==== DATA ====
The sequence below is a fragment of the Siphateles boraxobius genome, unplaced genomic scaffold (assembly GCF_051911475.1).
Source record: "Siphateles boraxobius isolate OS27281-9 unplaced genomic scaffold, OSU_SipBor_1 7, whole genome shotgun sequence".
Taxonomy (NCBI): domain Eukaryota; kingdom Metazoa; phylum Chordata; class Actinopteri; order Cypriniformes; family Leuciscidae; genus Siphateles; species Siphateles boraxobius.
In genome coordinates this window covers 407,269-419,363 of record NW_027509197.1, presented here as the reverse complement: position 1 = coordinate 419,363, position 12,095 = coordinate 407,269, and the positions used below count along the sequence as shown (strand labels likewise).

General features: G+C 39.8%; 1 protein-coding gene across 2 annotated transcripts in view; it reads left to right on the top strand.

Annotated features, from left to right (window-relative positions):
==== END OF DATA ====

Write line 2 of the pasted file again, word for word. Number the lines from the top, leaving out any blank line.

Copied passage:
Source record: "Siphateles boraxobius isolate OS27281-9 unplaced genomic scaffold, OSU_SipBor_1 7, whole genome shotgun sequence".